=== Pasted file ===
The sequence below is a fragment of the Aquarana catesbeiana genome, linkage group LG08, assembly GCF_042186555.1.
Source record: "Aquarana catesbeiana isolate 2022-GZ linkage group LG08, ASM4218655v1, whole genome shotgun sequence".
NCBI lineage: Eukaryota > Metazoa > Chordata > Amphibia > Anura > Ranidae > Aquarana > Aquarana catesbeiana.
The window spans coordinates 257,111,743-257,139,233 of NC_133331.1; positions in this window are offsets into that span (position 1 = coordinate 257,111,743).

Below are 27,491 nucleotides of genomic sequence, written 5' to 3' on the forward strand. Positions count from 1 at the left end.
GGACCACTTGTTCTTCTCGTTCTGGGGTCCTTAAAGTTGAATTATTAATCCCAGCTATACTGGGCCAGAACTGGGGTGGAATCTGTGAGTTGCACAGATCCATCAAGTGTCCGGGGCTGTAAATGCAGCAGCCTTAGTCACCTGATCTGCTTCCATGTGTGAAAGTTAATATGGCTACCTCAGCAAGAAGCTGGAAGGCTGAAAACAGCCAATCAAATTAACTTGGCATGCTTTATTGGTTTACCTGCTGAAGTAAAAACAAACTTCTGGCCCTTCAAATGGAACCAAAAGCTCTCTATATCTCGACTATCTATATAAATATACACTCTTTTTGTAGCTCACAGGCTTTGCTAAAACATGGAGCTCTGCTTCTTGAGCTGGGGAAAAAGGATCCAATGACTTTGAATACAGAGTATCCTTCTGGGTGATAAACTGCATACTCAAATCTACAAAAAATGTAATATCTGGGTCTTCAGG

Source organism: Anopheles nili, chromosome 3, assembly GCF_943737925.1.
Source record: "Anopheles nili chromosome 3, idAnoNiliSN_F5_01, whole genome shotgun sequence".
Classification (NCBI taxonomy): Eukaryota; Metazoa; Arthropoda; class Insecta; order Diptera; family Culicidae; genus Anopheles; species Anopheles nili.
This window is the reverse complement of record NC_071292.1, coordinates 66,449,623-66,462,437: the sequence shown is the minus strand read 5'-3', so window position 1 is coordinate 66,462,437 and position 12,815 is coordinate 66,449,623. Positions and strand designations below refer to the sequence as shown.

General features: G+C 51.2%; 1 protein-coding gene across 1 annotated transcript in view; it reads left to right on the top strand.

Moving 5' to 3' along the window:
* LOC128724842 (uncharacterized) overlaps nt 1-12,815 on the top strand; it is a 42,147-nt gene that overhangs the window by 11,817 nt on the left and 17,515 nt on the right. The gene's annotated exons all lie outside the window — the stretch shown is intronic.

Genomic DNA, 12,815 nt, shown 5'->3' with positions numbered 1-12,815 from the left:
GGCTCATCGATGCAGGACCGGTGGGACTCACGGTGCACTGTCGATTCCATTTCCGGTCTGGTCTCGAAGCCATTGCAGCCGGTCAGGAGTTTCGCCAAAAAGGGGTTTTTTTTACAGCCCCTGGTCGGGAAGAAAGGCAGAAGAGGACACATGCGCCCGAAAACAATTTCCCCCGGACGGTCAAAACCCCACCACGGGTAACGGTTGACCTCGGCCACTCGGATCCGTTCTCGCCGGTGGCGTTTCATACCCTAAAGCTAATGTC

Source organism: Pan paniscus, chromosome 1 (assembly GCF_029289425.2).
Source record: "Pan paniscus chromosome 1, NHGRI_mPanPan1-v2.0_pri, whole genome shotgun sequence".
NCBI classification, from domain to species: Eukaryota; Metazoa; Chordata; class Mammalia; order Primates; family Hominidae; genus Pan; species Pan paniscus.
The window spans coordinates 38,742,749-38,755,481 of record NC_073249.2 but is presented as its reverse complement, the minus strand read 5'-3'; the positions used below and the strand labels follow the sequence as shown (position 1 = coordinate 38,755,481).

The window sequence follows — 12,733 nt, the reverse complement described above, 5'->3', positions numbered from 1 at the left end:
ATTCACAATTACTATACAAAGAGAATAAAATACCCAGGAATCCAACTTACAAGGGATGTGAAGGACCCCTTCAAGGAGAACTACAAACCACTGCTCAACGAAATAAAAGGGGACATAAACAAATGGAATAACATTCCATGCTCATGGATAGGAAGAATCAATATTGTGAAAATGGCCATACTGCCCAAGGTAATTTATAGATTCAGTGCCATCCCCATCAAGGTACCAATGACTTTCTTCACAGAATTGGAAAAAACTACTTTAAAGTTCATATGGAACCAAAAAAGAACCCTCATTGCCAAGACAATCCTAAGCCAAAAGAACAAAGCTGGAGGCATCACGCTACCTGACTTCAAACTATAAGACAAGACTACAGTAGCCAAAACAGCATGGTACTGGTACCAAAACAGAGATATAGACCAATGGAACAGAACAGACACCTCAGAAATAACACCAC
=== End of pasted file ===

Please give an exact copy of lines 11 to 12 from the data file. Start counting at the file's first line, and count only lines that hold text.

General features: G+C 51.2%; 1 protein-coding gene across 1 annotated transcript in view; it reads left to right on the top strand.

Moving 5' to 3' along the window: